As far as federal legislation goes, the Higher Education Opportunity Act of 2008, which weighs in at a mere 432 pages, is relatively light. But that doesn’t mean that a lot of people are familiar with it — or with its contents — and that can represent a substantial missed opportunity. “When you put federal legislation in front of someone, it always seems, well… punitive,” suggests Paul Stevenson, who manages the Barnes & Noble at LSU Bookstore. And that is why he and Margot Carroll, Louisiana State University’s Executive Director, Auxiliary Services, decided to draft a communication to the faculty at LSU. What happened next was remarkable.
For some time, Stevenson had been frustrated by the submission of textbook adoptions at the store, which typically averaged around 85 percent. Carroll, at her previous position at the University of Delaware, learned of the significance of HEOA as a cost-savings opportunity for students (the law requires schools to provide the list of assigned textbooks for each course, including ISBNs and prices, during registration), and was eager to help, with one proviso. “We wanted to make sure this initiative was really an effort on behalf of the university for all classes at LSU,” she points out. “The bookstore has been a long-standing partner on campus, so it made sense for it to be the contact point for all of the titles to be available in one central place, but it was also important to ensure this wasn’t just perceived as a sales drive,” she adds.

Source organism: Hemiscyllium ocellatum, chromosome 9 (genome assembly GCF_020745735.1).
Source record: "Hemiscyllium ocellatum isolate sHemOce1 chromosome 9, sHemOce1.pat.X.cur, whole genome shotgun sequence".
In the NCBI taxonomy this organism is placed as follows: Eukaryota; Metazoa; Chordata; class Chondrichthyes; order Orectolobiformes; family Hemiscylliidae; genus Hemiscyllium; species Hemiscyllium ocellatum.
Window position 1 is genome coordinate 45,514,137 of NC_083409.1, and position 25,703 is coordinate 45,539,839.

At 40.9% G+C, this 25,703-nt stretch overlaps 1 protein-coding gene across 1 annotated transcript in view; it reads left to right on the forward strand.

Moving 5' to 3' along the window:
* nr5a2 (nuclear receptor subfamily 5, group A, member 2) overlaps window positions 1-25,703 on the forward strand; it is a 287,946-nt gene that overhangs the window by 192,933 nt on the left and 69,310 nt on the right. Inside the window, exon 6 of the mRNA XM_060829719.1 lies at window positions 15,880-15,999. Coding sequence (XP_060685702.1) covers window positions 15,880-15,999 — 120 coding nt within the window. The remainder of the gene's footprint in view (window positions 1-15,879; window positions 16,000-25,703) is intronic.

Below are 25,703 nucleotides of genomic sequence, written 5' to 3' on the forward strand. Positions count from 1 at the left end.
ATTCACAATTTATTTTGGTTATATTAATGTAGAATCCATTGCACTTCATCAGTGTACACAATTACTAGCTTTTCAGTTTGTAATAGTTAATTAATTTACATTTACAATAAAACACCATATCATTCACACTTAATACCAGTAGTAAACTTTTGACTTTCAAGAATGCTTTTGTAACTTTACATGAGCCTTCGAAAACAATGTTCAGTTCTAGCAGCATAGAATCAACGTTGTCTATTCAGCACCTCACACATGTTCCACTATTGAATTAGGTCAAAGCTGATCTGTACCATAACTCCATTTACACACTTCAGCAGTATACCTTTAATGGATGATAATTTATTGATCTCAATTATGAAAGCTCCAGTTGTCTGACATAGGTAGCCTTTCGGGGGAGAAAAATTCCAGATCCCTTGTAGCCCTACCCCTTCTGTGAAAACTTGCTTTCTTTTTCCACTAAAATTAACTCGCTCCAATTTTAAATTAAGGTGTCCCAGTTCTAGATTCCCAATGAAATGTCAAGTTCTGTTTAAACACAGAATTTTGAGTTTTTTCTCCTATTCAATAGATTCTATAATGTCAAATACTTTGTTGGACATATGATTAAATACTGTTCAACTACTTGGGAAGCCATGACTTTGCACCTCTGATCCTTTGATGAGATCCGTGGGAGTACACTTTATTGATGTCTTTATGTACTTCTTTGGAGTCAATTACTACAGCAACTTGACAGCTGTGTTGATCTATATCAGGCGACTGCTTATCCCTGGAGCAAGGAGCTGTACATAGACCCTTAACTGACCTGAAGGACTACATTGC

Stevenson agrees. “Hopefully, our message has always been very clear — to maximize the savings to students and help them achieve the best possible outcomes,” he explains, “But we needed to work more closely with administration and faculty, to get behind securing all of those adoptions well in advance of the beginning of the semester.”
Carroll and Stevenson scripted a letter defining the significance of HEOA for the LSU campus; what it meant to the university in potential funding, and what it meant for student affordability, just two weeks before the spring semester of 2014. Within two days of the letter’s dispatch, the bookstore received a deluge of adoptions, and within two weeks, textbook adoptions had climbed to 100 percent.
Today, three semesters later, the increase in adoptions has led to hundreds of thousands of dollars in savings for LSU students, realized through a large number of adoptions that included the textbook rental option. Now, books are on the shelf well in advance of the beginning of each semester, ready for students without the last-minute panic of Rush.
And while the letter organized by Carroll and Stevenson produced an immediate and definitive result, HEOA is just one small piece of the faculty communication process at LSU. “We have textbook coordinator luncheons, faculty advisory meetings — a lot of outreach,” Stevenson explains. The Provost’s Office also receives copies of the ‘courses with no books report,’ which provides a subject-by-subject breakdown of those departments that have yet to submit textbook orders.
“It can be challenging, particularly on a big campus, to communicate a lot of these issues,” Carroll says, “but when something like adoption stops being just a bookstore initiative, and everyone on the whole campus gets behind it; the professor, the class, the students — everyone wins.”